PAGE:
By Andrew | 3D Printing Industry
3D printing, as it applies to the field of medical science, has proven very useful. 3D printed prosthetics have helped patients regain mobility and confidence, while breaking the price point down to the realm of affordability. 3D printed models of patient-specific hearts, skull, and livers have helped doctors plan safer and less invasive surgeries. 3D printed implants, such as vertebrae and skull bones, have helped doctors restore functionality while relieving chronic pain and disfiguring scars. There’s so much promise for these types of applications, and the importance of having accurate models for visualization should not be underestimated or taken for granted.
Arthur Olson is a molecular biologist at the Molecular Graphics Laboratory at the Scripps Research Institute in La Jolla, California. He’s using 3D-printed models to understand how HIV functions and sharing his models with other researchers through the National Institutes of Health’s 3D Print Exchange. Covered by our Editor, Michael Molitch-Hou, back in May, this phenomenal website gives scientists a place to post instructions for 3D printing models of molecules, axons, organs, bones and other biological entities.
According to Arthur, having added a kinesthetic element to visualization greatly helps medical explanation and discovery. “The experience itself is very different between looking at something on a flat screen, and actually holding an object and manipulating an object in your hands.” Anything that helps researchers figure out new ways to interrupt the processes of HIV virus molecules would be welcome knowledge to assist in the fight against the deadly epidemic.
How do proteins fold up? They contain thousands of atoms and interactions between individual molecules. So how does holding a 3D printed molecule differ from a 2D simulation?
Sometimes in a 2D visualization, digitally moving the molecules to simulate interactions between molecules can yield unrealistic results, like a molecule physically passing right through another molecule. It becomes obvious with a 3D printed model that two solid molecules have more realistic and physically accurate limitations.
Where do the insights come from by having the 3D printed molecules in your hands? Inside of many proteins exist long curving tunnels. Molecules pass through these tunnels. The problem on a computer is that it is hard to measure the length and width of these tunnels and see all the way through them. According to Olson, measuring its length is much easier in 3D-printed models. He said, “All you have to do is take string, push it through the tunnel, mark the ends, stretch it out, and you know how long the tunnel is.”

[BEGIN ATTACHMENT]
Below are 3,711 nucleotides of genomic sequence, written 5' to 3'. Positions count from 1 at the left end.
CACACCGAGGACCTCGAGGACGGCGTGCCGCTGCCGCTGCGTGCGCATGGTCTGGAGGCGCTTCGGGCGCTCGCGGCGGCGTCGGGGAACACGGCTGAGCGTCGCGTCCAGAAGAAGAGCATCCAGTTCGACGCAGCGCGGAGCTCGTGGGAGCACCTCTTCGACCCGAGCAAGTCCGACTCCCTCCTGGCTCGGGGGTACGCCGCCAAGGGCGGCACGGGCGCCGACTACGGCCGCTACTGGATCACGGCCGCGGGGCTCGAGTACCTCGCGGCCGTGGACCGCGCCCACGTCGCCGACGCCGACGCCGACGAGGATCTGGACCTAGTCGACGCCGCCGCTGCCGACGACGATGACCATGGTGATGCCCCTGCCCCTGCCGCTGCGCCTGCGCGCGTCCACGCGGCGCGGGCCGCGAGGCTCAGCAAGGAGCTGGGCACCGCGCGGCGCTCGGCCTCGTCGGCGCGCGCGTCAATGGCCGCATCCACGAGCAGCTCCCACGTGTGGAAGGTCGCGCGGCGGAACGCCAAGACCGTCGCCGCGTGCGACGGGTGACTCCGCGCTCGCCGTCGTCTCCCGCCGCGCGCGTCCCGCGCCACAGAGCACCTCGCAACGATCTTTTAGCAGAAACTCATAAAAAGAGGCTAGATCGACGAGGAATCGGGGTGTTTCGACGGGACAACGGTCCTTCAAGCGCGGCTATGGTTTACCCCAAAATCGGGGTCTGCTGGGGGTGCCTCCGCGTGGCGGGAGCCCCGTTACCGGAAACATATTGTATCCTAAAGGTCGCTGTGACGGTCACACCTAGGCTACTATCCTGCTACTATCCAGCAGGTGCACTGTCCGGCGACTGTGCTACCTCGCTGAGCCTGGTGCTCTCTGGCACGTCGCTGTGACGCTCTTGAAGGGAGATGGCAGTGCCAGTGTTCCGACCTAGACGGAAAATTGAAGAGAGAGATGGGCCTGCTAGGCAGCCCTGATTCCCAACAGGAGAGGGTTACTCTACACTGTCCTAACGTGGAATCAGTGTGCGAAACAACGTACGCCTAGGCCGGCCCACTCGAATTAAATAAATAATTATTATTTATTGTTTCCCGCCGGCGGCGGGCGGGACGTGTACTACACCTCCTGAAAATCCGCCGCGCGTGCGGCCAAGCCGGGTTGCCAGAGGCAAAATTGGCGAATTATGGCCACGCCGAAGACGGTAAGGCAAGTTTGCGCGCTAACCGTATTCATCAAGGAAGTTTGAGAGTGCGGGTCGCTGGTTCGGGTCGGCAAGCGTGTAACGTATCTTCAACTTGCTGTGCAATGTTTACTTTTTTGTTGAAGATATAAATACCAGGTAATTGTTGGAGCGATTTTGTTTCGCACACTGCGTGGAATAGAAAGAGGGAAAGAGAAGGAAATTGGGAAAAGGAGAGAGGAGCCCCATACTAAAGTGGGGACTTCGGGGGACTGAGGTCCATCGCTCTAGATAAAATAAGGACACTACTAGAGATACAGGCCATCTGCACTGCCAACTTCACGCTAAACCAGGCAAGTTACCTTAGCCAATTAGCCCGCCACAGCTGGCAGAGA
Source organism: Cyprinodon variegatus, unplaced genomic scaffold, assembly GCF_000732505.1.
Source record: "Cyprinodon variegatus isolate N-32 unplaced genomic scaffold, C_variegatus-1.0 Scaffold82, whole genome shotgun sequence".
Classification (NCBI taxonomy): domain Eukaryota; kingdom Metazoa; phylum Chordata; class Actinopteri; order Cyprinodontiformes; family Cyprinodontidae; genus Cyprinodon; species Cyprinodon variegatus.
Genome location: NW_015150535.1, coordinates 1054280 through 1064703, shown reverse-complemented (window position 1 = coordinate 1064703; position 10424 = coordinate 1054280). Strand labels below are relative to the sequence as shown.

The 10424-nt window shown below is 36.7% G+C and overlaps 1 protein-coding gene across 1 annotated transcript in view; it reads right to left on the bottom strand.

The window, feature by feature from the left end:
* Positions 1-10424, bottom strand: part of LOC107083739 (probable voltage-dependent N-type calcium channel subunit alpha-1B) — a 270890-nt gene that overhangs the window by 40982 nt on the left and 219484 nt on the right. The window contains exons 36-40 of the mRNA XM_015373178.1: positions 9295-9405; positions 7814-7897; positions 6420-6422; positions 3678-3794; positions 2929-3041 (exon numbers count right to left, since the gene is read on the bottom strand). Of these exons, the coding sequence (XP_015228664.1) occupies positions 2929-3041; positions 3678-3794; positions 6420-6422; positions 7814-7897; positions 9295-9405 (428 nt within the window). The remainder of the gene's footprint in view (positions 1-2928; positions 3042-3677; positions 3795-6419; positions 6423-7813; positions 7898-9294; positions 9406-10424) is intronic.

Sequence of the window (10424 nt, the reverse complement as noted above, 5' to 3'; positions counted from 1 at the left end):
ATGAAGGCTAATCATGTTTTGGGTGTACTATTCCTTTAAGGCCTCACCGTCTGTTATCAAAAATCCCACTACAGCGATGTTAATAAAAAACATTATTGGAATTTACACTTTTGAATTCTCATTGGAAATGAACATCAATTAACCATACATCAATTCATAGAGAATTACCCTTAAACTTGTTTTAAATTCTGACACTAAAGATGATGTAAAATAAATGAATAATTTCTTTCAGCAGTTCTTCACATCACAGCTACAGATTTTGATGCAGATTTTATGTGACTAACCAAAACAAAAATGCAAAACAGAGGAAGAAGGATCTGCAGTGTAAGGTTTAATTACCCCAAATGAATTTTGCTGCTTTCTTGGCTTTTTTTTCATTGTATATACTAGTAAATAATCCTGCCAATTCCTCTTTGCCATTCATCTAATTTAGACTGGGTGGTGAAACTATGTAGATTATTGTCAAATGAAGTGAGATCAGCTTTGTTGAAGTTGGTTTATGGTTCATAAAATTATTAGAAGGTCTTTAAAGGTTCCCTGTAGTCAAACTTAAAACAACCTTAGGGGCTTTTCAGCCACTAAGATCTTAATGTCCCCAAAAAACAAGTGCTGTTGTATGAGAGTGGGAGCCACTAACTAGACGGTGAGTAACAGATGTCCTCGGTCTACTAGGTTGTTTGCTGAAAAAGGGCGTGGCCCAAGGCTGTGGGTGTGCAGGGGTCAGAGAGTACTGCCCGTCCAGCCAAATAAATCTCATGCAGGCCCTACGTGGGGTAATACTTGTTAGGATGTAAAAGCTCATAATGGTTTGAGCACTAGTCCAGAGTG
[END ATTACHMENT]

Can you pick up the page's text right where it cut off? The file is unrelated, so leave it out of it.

Another characteristic of proteins is that they can be used as sensors for small concentrations of molecules, but are often too fragile to exist in certain weather conditions. Police or military could use proteins to detect a biological attack in a subway or airport according to Ron Zuckerman, who is a nanobioscientist at the Molecular Foundry at Berkeley Lab in California.
Zuckerman’s team began to use 3D printing to gain a more intuitive approach to creating artificial proteins. By holding the 3D printing proteins, Ron and his researchers understand the range of flexibility proteins exhibit, which makes it easier to understand how they fold. By using tiny magnets on the models, the forces between molecules can be modeled. And, with different materials, the models can mimic the flexible characteristics of different proteins. Zuckerman is developing synthetic peptoids, which are molecules that would have the same sensitivity of proteins that makes them fragile, but could instead be made of stronger and more durable synthetic amino acids.
For educational purposes, Zuckerman is now using 3D printed models of real proteins he calls “peppytides”, to demonstrate how common structures of proteins emerge.When students start with a 3D model, “I can give you this floppy thing like a necklace that’s just wiggling around and you can actually fold it,” Zuckerman said. “All of a sudden the helical folds start to become stable because all the magnets line up.”
As we move into 2015, which I think will be the year of new materials and acquisitions, we can look forward to new medical applications that will continue to set high benchmarks for the utility of 3D printing, as we eagerly await a rare leapfrog innovation with great anticipation and awe.
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